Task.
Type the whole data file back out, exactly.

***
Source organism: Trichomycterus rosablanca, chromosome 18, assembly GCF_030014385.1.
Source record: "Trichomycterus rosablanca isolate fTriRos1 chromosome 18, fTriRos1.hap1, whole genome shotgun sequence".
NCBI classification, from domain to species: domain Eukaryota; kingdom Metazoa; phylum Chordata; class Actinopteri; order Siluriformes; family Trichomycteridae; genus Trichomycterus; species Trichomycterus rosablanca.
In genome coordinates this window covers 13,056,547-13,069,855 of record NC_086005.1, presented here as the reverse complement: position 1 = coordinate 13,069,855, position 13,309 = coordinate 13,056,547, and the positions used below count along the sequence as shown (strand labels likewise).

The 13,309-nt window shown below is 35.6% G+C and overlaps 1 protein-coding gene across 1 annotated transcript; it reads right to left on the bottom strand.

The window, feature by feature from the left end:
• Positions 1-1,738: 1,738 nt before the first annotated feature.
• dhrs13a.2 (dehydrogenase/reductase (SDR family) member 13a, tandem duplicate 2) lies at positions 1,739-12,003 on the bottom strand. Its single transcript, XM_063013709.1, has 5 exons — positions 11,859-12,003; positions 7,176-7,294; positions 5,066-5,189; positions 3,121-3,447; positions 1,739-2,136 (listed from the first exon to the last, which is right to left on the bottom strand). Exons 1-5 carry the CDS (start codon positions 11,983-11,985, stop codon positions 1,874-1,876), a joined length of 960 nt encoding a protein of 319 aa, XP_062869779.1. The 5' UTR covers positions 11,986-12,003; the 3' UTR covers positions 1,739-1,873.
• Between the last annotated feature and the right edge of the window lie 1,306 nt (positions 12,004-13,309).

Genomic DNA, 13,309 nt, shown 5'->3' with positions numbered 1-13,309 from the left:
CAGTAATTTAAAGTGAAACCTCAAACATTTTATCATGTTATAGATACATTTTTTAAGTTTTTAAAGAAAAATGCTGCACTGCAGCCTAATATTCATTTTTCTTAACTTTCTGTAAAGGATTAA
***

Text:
Source organism: Trichomycterus rosablanca, chromosome 18, assembly GCF_030014385.1.
Source record: "Trichomycterus rosablanca isolate fTriRos1 chromosome 18, fTriRos1.hap1, whole genome shotgun sequence".
NCBI classification, from domain to species: domain Eukaryota; kingdom Metazoa; phylum Chordata; class Actinopteri; order Siluriformes; family Trichomycteridae; genus Trichomycterus; species Trichomycterus rosablanca.
In genome coordinates this window covers 13,056,547-13,069,855 of record NC_086005.1, presented here as the reverse complement: position 1 = coordinate 13,069,855, position 13,309 = coordinate 13,056,547, and the positions used below count along the sequence as shown (strand labels likewise).

The 13,309-nt window shown below is 35.6% G+C and overlaps 1 protein-coding gene across 1 annotated transcript; it reads right to left on the bottom strand.

The window, feature by feature from the left end:
• Positions 1-1,738: 1,738 nt before the first annotated feature.
• dhrs13a.2 (dehydrogenase/reductase (SDR family) member 13a, tandem duplicate 2) lies at positions 1,739-12,003 on the bottom strand. Its single transcript, XM_063013709.1, has 5 exons — positions 11,859-12,003; positions 7,176-7,294; positions 5,066-5,189; positions 3,121-3,447; positions 1,739-2,136 (listed from the first exon to the last, which is right to left on the bottom strand). Exons 1-5 carry the CDS (start codon positions 11,983-11,985, stop codon positions 1,874-1,876), a joined length of 960 nt encoding a protein of 319 aa, XP_062869779.1. The 5' UTR covers positions 11,986-12,003; the 3' UTR covers positions 1,739-1,873.
• Between the last annotated feature and the right edge of the window lie 1,306 nt (positions 12,004-13,309).

Genomic DNA, 13,309 nt, shown 5'->3' with positions numbered 1-13,309 from the left:
CAGTAATTTAAAGTGAAACCTCAAACATTTTATCATGTTATAGATACATTTTTTAAGTTTTTAAAGAAAAATGCTGCACTGCAGCCTAATATTCATTTTTCTTAACTTTCTGTAAAGGATTAA